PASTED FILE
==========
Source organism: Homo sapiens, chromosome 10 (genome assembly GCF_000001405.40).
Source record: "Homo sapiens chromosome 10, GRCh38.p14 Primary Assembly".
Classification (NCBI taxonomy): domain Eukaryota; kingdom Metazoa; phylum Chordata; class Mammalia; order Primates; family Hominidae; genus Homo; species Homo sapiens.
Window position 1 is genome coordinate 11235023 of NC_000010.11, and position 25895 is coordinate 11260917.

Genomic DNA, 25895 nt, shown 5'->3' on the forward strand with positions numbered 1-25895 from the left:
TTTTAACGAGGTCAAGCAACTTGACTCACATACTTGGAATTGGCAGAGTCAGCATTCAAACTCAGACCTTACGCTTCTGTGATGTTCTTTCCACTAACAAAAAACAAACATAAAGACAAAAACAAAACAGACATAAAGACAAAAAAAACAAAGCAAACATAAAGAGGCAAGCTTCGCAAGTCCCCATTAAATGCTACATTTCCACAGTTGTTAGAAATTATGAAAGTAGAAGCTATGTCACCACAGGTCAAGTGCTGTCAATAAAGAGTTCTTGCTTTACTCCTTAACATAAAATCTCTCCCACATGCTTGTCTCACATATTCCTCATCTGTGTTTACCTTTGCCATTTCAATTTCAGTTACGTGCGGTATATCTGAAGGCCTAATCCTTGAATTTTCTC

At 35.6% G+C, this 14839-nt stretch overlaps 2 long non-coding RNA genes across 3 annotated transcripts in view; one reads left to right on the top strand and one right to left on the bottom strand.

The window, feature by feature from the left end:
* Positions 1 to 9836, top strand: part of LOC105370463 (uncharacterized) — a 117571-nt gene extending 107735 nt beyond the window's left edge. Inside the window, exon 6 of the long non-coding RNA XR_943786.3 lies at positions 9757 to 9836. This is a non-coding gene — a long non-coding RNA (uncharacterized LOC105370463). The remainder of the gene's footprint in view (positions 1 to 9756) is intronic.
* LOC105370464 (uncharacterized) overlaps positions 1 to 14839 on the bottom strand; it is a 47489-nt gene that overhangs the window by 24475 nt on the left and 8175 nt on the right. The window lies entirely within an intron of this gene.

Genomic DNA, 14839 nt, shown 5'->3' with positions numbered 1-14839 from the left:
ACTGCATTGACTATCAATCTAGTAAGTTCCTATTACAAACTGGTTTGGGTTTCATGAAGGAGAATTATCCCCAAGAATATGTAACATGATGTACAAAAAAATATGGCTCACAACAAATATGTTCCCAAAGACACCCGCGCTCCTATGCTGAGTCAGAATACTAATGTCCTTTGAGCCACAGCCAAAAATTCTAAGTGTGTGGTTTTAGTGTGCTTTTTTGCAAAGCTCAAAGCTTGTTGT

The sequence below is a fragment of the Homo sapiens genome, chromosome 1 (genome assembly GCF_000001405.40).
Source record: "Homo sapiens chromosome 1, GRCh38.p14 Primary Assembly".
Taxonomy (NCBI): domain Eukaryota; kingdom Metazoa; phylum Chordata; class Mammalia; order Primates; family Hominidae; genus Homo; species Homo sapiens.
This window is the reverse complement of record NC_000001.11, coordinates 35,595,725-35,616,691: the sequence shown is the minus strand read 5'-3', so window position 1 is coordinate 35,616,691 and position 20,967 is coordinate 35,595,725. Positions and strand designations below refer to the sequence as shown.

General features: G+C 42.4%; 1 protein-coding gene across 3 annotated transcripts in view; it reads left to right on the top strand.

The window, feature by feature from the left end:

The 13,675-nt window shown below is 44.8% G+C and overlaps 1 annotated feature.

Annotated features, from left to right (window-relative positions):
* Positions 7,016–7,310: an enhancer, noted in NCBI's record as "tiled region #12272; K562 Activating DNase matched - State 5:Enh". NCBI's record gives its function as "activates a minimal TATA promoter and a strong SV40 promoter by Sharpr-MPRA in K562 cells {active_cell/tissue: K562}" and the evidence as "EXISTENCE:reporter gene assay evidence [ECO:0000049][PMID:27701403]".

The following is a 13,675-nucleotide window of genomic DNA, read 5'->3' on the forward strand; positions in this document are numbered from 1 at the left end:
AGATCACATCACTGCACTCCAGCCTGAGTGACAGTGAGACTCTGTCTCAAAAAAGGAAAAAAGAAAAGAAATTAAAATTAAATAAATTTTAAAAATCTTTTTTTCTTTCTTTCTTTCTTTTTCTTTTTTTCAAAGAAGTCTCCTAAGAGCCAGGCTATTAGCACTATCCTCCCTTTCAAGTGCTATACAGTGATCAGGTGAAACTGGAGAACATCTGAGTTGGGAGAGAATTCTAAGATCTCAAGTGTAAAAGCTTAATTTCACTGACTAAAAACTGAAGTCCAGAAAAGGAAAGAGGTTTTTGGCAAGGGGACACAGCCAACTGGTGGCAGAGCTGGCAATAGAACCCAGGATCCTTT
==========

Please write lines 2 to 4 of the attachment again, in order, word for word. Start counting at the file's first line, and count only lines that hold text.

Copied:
Source record: "Homo sapiens chromosome 10, GRCh38.p14 Primary Assembly".
Classification (NCBI taxonomy): domain Eukaryota; kingdom Metazoa; phylum Chordata; class Mammalia; order Primates; family Hominidae; genus Homo; species Homo sapiens.
Window position 1 is genome coordinate 11235023 of NC_000010.11, and position 25895 is coordinate 11260917.